…the importance of doing things together, the lip-dub project. It’s one thing to have all the tweeting and commenting, but quite another to have this shared experience of creating together.
It’s pretty simple. And yet so rarely done. Reply to a post by Alan Levine (@cogdog)
And not a new concept. We know shared creating establishes learning more deeply.
Community-centered: Community-centered environments foster norms for people learning from one another, and continually attempting to improve. In such a community, students are encouraged to be active, constructive participants. Further, they are encouraged to make—and then learn from—mistakes. Intellectual camaraderie fosters support, challenge and collaboration. How People Learn: Brain, Mind, Experience and School John D. Bransford, Ann L. Brown and Rodney R. Cocking, editors. National Academies Press; 1st edition (September 15, 2000)
So what’s different with the Connected Learning Principles we’ve been sharing, learning, discussing? How can they make community building in our (online and f2f) classrooms a reality? Shared Purpose. Interest Powered. Production Centered. Peer supported. = DO TOGETHER.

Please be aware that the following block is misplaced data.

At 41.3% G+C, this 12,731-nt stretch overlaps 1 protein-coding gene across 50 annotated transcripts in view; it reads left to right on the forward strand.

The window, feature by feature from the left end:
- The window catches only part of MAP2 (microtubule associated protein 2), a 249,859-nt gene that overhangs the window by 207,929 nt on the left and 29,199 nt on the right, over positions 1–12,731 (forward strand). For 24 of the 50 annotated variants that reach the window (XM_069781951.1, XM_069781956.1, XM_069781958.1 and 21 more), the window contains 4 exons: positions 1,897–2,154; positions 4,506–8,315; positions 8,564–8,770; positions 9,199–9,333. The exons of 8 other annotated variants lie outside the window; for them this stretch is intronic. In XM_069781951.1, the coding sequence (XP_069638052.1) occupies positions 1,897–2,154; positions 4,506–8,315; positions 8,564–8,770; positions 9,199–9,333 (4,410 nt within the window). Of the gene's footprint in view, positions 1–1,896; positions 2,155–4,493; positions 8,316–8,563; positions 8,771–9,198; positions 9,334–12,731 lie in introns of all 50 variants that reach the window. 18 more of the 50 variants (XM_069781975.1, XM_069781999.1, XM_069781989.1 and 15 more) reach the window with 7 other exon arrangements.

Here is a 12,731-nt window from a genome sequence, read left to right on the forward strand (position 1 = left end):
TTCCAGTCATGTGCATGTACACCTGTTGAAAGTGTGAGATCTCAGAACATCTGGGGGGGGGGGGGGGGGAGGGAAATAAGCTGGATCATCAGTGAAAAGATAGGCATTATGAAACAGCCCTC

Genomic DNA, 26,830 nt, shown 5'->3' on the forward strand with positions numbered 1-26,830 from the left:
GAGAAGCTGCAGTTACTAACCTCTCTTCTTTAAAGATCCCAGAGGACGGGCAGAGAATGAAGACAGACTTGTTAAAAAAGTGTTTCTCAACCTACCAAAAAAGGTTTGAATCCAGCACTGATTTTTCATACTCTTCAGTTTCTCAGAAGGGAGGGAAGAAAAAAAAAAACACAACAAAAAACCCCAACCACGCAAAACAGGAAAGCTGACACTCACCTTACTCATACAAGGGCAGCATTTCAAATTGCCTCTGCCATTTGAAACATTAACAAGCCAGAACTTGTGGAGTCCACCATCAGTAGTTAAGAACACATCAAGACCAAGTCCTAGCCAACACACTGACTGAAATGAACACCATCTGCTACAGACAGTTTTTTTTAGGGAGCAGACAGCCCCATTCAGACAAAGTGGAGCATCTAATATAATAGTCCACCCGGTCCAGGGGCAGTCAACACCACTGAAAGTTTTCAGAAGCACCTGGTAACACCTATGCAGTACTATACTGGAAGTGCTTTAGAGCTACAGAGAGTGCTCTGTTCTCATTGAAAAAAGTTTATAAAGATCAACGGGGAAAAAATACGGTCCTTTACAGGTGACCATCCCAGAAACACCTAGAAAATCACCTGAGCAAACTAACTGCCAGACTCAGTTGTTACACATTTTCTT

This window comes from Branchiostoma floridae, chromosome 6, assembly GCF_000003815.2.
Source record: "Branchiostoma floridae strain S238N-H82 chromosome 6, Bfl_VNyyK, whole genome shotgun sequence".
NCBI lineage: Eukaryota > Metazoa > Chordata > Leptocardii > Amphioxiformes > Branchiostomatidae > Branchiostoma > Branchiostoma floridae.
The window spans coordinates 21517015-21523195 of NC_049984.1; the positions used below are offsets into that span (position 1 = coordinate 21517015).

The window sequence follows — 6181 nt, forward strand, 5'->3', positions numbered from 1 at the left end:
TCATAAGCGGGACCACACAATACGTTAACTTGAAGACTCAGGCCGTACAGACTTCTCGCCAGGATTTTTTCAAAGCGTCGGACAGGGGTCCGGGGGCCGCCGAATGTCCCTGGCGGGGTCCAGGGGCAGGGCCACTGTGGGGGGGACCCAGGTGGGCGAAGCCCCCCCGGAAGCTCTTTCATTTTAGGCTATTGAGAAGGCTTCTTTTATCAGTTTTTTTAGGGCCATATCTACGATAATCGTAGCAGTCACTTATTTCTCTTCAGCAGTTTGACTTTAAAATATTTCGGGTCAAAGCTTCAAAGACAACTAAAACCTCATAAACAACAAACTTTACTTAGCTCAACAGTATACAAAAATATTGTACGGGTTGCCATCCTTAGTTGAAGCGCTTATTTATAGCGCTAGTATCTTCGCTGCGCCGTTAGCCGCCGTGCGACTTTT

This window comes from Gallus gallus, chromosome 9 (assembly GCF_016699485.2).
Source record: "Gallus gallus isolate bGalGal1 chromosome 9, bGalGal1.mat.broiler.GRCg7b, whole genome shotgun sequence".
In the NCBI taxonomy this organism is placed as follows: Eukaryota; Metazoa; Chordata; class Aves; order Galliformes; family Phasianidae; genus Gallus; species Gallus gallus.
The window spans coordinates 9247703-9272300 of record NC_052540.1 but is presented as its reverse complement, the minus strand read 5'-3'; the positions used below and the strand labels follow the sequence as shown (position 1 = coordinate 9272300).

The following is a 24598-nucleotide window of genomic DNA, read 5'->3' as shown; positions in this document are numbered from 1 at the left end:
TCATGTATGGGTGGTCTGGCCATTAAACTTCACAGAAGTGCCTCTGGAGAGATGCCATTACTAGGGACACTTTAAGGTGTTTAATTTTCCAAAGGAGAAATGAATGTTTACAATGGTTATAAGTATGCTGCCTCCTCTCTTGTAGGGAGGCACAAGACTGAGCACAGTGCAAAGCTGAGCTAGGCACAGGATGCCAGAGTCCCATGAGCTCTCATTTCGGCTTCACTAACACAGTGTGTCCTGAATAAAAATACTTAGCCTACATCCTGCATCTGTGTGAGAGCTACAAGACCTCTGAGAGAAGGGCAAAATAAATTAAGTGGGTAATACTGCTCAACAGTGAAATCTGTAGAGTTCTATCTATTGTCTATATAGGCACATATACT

Openly Networked Community of learners connected to Open Educational Resources is the new possibility communication technologies and multimedia brings us. Students reflecting about their intriguing questions with those researchers who are developing the related knowledge, facilitated by teachers who make the connections. How do we “make together” in an online connected network of people not in the same physical place?
Pretty simple. ??
Certainly worth doing… We have some examples of students writing magazines together in a syndicated site; diagramming blood paths within biological systems on a digital whiteboard; researchers building shared databases of data; …
What can you imagine being openly networked will do for your students?